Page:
Sunday, March 31, 2013

Dapper Dan's Run In With Sonia Sotomayor

New Yorker - "Harlem Chic"
"How a hip-hop legend remixed name-brand fashion."
by Kelefa Sanneh

"Wear a G on my chest -- I don't need Dapper Dan." - Jay-Z

"Not long afterward, this curiosity spread to lawyers at the Manhattan firm of Pavia & Harcourt. They came across a picture of [Mike] Tyson wearing an odd Fendi jacket -- odd because the firm represented Fendi, and yet no one there had ever seen a jacket like that. Tyson's shopping habits had become notorious, so it didn't take long to figure out where the jacket came from. One of the lawyers assigned to Fendi was Sonia Sotomayor, the current Supreme Court Justice. In her autobiography, "My Beloved World," Sotomayor explains that the firm's primary target was the growing wave of "cheap knockoffs of Fendi handbags." Although there were federal and state laws against trademark violations, prosecutions were rare, and so companies like Fendi often used civil actions. Lawyers would get a sealed order from a judge, allowing them to seize suspected counterfeit goods and hold them until trial; when the suspected counterfeiters failed to appear, as they generally did, the goods were destroyed.

In researching these cases, Sotomayor often relied on Dempster Leech, a private investigator with a thoughtful manner who had emerged as perhaps the city's foremost expert on luxury counterfeiting. His raids frequently took him into the tunnels beneath Canal Street, where Asian gangs dominated the profitable knockoff market. He didn't know what he might find at Dapper Dan's Boutique, so he prepared for the worst: he added extra security, and he made sure to schedule the raid for daylight hours, in case it got chaotic. Sotomayor, Leech, and half a dozen private security guards rushed into the shop, where they found no violent resistance but lots to look at. The racks were full of name-brand clothing, and the walls were lined with celebrity photographs; in the window hung the most impressive custom jackets, waiting for their buyers to come up with the final payment.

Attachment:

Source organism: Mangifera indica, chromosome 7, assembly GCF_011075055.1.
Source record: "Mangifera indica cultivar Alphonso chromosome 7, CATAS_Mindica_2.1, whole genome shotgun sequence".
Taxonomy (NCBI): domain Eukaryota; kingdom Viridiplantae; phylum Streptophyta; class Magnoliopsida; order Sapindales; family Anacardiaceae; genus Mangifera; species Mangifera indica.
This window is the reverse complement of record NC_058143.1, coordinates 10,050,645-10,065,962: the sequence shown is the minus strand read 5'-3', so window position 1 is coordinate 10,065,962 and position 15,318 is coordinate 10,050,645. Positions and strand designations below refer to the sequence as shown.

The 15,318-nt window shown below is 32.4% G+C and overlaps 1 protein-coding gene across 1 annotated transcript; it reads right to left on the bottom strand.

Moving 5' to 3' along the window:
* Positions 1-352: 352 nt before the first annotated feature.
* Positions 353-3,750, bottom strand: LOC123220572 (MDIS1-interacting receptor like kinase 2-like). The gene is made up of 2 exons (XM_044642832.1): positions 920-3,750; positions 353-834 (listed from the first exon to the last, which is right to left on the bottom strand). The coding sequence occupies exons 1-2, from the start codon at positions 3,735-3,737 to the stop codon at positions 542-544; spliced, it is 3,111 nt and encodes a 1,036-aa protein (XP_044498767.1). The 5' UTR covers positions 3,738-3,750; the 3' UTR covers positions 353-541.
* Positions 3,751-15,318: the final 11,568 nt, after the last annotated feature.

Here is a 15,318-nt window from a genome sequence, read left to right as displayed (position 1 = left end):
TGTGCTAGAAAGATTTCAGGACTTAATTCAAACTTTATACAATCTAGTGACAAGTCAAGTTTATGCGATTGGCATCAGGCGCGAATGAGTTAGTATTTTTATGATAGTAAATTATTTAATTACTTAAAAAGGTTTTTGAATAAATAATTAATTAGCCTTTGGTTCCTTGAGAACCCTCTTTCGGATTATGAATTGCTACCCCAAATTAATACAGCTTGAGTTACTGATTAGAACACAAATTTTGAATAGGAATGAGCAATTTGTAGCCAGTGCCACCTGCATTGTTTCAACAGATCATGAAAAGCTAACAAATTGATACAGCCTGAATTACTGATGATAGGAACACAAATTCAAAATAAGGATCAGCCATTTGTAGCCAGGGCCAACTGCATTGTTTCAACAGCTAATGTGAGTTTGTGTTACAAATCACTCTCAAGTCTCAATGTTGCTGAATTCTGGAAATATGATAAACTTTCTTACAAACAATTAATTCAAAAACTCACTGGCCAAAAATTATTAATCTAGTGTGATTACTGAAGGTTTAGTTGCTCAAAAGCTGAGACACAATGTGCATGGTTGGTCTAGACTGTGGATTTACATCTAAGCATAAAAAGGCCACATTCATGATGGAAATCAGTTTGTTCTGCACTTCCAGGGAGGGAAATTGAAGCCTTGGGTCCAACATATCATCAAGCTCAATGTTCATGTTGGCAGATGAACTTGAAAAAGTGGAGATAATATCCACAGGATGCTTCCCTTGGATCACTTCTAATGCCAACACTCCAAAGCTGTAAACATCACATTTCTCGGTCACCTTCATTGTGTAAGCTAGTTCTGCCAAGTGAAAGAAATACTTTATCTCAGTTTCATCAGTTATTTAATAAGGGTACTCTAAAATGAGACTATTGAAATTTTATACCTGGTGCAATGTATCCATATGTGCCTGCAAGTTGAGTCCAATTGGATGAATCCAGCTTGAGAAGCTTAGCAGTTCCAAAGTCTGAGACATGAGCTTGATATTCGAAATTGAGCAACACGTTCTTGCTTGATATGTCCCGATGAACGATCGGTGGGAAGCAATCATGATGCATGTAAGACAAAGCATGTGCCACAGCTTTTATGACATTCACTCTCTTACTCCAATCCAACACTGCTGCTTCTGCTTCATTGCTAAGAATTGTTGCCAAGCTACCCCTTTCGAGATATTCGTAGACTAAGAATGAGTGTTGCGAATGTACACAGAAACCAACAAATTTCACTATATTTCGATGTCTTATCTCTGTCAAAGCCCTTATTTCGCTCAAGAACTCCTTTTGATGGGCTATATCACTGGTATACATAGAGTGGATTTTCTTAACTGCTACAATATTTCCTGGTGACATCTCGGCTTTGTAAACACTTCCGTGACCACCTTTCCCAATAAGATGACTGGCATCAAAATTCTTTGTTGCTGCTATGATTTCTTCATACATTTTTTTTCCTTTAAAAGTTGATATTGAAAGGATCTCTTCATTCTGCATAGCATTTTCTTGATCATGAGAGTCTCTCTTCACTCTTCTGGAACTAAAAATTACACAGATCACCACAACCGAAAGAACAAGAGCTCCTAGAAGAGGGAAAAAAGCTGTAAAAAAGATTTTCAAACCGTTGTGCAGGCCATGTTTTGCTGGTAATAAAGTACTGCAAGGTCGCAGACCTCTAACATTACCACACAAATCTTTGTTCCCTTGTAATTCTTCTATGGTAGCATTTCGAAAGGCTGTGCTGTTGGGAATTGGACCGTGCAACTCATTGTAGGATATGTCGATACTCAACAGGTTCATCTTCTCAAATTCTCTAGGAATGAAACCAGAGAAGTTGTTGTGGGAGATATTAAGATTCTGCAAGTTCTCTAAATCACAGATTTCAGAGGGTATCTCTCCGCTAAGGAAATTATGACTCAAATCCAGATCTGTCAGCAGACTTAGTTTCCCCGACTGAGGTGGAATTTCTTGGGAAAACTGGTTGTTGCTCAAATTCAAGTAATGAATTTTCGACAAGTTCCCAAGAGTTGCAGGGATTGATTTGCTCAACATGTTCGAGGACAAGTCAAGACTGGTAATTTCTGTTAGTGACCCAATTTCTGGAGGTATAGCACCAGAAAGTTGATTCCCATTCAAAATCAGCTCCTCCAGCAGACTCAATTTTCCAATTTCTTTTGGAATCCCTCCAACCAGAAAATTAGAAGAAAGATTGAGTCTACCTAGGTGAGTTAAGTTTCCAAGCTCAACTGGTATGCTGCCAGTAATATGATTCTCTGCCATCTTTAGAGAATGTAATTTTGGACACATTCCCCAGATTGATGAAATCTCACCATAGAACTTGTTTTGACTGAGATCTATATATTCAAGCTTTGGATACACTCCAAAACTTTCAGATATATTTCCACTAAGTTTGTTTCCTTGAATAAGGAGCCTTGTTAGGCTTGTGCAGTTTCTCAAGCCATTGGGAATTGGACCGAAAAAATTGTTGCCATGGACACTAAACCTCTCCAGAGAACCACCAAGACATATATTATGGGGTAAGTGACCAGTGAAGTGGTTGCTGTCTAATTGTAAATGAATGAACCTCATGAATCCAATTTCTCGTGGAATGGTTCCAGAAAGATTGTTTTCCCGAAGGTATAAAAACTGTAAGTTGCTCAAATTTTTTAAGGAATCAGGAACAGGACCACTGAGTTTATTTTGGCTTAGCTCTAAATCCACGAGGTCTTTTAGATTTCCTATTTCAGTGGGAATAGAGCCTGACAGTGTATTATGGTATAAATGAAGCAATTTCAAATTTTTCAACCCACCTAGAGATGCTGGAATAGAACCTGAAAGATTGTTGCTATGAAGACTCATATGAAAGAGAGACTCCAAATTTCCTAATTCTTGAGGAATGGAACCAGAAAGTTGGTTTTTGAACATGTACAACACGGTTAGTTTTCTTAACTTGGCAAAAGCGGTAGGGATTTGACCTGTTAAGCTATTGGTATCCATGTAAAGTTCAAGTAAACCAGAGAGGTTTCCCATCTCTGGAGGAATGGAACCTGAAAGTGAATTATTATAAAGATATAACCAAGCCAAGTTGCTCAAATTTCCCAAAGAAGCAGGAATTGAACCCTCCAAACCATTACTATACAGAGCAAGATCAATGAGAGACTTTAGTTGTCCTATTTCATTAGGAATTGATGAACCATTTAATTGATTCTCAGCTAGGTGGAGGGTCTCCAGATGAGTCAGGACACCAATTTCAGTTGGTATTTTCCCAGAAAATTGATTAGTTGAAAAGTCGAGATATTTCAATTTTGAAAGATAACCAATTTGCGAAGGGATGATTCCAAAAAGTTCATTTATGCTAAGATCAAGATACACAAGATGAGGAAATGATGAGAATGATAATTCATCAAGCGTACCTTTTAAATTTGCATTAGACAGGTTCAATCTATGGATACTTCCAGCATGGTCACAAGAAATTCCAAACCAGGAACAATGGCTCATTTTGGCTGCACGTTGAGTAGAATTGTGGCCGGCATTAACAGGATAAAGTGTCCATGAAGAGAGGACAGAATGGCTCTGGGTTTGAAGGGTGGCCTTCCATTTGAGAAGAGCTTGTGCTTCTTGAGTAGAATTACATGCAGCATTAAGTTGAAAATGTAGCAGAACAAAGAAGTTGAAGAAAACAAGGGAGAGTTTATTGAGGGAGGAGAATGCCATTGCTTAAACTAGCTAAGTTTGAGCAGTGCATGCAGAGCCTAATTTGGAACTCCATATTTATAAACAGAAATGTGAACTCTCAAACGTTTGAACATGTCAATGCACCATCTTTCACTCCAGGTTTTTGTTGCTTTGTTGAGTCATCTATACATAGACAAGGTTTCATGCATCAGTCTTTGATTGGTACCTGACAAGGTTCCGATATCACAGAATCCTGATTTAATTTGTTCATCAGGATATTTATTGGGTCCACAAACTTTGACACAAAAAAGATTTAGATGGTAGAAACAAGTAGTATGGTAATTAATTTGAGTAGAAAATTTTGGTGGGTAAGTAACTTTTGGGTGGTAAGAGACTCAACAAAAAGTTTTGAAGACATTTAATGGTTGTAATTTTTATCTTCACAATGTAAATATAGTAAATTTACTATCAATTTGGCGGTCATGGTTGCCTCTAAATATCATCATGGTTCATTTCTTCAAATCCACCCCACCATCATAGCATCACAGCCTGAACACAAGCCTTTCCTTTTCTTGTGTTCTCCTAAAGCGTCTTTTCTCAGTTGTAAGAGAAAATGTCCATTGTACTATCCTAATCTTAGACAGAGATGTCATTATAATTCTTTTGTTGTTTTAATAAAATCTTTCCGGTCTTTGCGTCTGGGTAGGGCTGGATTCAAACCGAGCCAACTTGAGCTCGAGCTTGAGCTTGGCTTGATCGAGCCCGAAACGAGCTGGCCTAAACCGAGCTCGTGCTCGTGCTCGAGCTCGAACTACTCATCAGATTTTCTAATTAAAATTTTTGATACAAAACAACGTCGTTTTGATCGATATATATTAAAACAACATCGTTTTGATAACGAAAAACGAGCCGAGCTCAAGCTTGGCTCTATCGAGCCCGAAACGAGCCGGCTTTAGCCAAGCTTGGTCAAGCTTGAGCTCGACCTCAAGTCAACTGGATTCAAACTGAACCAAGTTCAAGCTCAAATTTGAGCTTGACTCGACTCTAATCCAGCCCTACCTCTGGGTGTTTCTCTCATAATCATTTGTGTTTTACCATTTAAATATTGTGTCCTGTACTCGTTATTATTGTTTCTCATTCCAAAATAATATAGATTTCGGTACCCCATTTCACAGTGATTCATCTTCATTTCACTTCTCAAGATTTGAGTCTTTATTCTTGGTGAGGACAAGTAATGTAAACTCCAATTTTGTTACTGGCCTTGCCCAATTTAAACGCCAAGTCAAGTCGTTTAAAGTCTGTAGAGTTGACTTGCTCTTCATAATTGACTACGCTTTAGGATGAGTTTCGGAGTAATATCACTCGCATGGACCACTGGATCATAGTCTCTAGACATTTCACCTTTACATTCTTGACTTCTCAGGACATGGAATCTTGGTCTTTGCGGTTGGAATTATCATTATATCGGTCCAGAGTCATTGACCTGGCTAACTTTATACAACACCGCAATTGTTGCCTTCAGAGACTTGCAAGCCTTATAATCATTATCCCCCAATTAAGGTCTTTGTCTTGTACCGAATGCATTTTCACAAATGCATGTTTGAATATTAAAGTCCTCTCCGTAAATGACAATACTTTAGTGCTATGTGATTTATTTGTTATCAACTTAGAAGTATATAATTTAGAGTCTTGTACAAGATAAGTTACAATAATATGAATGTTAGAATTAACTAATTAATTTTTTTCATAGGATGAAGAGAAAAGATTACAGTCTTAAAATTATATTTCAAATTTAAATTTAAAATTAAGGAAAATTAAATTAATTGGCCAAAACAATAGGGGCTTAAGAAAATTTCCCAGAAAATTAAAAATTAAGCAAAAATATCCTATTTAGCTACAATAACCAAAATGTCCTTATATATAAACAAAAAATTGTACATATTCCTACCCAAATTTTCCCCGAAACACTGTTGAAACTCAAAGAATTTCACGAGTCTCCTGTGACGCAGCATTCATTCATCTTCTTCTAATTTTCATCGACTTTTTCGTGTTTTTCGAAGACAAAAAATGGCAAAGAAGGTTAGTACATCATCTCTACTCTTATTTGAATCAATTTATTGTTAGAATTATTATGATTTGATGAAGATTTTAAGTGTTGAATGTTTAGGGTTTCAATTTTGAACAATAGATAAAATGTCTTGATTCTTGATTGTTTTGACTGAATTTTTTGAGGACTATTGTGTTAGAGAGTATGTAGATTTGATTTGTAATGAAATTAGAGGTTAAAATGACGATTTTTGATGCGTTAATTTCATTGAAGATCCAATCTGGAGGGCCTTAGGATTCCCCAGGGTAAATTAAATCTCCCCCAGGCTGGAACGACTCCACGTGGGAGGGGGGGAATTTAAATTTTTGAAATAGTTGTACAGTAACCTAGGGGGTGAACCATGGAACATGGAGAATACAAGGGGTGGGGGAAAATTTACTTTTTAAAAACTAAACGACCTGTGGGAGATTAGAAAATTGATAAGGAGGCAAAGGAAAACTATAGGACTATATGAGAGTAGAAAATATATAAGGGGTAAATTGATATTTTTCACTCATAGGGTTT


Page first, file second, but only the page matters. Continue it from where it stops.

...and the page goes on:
Leech was accustomed to grim back rooms full of assembly-line knockoffs, so he was imrpessed by Day's quirky, do-it-yourself enterprise. "It was a much more artisanal process -- a high-fashion place," he says He was especially struck by the hand-operated silk-screen table, and by a Jeep with a Fendi-logo roof, which was among the goods seized. Day was unhappy, of course, but he stayed calm; the raid was, by all accounts, a polite affair, especially compare to the tense, sometimes violent raids on Canal Street. Leech says, "I recall, Sonia was -- I can't say that she didn't mind it. Obviously, she was representing the Italian designers. But she thought it was kind of funny. And kind of fun, too."

From the perspective of a trademark owner, a counterfeiter gets no points for creativity or quirkiness."

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